Skip to main content


Today I read a post about not letting challenges get in the way of who we want to become or what we want to accomplish. In fact, according to the writer, challenges are the way to claim necessary changes, and to face our fears.

Yet, sometimes it feels like I overcome challenges, and then a little time later I am faced with new challenges that need to be addressed. But, I need to remind myself that challenges are not obstacles placed in my way to obstruct my path. Rather, challenges are what will get me to the next stage of my life, the next great project, the next dream realized.

Challenges to what I want are the ones I should welcome.

Challenges will make me stronger though it may not seem that way at first.

Knowing that I am deserving of whatever big dream I have right now, is what's going to push me forward. Welcoming the challenges is the icing on the cake.

Cross posted to March Slice of Life Challenge, Day #24.

Post a Comment

Popular posts from this blog

Mini Lessons

Sometimes, I plan too many teaching points for one lesson. For example, instead of focusing on one strategy that students need in order to become more proficient readers and writers, I try to teach several strategies at the same time. 

Sometimes, I stretch out a teaching point beyond the 10- or 12-minute time limit I've given myself because I worry that my mini lesson wasn't enough or my students won't have understood what I intended to teach. So, sometimes, I beat the lesson to a pulp one too many times, or forget to have the kids practice the lesson before they go off to read or write. (Asking students to practice a lesson after you teach it, with you right there to observe and help guide students through the process, is very effective. Try not to skip this step!)  

Here's an example of a mini lesson that lasted less than 10 minutes and resulted in better learning.

My students are in the second round of historical fiction book clubs. In a couple of weeks, we will start …

A Confession

I have a confession to make.

I want to write a book. 
A professional book.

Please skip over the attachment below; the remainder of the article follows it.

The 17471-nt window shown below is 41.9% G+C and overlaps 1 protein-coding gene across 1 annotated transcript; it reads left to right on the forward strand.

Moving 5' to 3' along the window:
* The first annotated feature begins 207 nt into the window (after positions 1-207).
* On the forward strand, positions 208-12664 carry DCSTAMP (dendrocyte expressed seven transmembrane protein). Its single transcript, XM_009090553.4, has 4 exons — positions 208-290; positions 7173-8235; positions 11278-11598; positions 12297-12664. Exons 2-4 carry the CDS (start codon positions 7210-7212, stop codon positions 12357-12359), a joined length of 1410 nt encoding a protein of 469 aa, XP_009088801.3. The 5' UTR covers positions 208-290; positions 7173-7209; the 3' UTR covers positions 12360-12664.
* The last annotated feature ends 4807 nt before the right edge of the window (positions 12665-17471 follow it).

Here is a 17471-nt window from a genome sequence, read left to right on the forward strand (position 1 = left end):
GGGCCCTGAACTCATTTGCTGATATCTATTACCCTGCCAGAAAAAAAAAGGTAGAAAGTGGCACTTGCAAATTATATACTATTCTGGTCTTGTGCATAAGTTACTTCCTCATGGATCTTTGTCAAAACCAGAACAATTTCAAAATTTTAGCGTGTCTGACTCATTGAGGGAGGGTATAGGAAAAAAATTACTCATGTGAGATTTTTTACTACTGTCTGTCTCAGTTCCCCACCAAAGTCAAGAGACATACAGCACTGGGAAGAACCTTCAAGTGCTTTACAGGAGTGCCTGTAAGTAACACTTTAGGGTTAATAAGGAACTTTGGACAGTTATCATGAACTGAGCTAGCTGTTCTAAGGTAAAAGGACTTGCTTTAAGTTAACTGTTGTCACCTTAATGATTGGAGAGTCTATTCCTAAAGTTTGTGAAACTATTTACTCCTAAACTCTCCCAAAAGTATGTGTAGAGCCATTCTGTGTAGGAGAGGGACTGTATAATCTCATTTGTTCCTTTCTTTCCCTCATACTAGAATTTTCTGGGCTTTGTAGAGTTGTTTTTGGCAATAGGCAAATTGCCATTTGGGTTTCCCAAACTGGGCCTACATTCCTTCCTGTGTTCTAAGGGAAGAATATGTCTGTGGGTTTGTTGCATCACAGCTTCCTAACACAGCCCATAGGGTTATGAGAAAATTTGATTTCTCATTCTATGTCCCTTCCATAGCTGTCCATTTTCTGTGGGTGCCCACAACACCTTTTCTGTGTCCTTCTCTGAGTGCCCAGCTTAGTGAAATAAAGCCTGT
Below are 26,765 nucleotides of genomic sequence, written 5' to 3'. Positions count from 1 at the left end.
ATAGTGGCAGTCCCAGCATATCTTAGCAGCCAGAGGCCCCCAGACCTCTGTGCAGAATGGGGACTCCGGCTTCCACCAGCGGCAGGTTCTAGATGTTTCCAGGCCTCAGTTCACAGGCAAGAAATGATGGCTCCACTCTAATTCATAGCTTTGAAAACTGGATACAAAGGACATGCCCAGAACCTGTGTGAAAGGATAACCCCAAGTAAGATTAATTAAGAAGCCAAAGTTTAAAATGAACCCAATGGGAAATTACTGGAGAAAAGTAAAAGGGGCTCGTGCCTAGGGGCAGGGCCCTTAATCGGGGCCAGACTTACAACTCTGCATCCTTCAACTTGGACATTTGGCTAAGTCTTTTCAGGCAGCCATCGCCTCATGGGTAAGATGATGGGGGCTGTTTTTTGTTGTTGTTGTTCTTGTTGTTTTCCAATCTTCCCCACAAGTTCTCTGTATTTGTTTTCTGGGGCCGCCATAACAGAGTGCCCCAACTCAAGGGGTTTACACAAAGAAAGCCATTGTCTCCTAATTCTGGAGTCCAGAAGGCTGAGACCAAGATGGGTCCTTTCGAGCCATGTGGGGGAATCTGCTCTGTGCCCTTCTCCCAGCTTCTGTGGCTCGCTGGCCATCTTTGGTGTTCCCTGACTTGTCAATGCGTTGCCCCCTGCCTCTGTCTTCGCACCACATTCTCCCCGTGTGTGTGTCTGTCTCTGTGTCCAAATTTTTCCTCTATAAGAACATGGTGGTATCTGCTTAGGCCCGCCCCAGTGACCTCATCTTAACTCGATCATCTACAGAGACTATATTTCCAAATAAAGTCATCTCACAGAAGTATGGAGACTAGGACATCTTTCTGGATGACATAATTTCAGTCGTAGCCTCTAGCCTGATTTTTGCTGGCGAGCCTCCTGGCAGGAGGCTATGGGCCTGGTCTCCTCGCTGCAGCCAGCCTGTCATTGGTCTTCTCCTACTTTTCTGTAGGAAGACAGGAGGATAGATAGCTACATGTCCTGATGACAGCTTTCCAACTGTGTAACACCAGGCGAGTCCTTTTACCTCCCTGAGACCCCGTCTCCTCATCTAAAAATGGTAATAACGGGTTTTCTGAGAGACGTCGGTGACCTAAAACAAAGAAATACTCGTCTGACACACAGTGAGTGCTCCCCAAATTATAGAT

I think I have a lot to say. 
I think others could benefit from my experience.
After all, I have been an educator for over 30 years.

But, what could I possibly say that hasn't been said before?
What new knowledge could I add to the table?
Who would even bother to read what I have to say?

These are questions borne of fear.
Fear of not being good enough.
Fear of not being able to complete such a daunting project. 
(At least, that's what it feels like to me right now.)
Fear that I won't make time.
Fear that I'll run out of time.

But, over the last couple of days, I've gotten some encouraging words of support from the Innovative Teaching Academy - 
#ITA17 Facebook group. 

You can do it!Write for yourself.
But the message that is propelling me forward is this one: 
It doesn't matter how many times something has been said...each time someone else says it, new people hear it...and that's where you make the d…


Today's post is short and sweet because I just got back from a night of playing Bunko with friends. 

I share some questions I'm grappling with in my classroom. 

No answers. 

Just questions.

(1) What purpose do math stations serve in my classroom?

(2) How can I continue to engage writers without overwhelming them or me?

(3) How can I determine if my tangled readers are learning to be better readers from the books they choose to read?

(4) How can I strike a balance between student choice and making sure my students learn what they need to learn at any given time?

(5) Am I demanding too much from my students?

As I find responses and solutions to these issues, I will post some ideas on my blog.

Any thoughts are more than welcomed!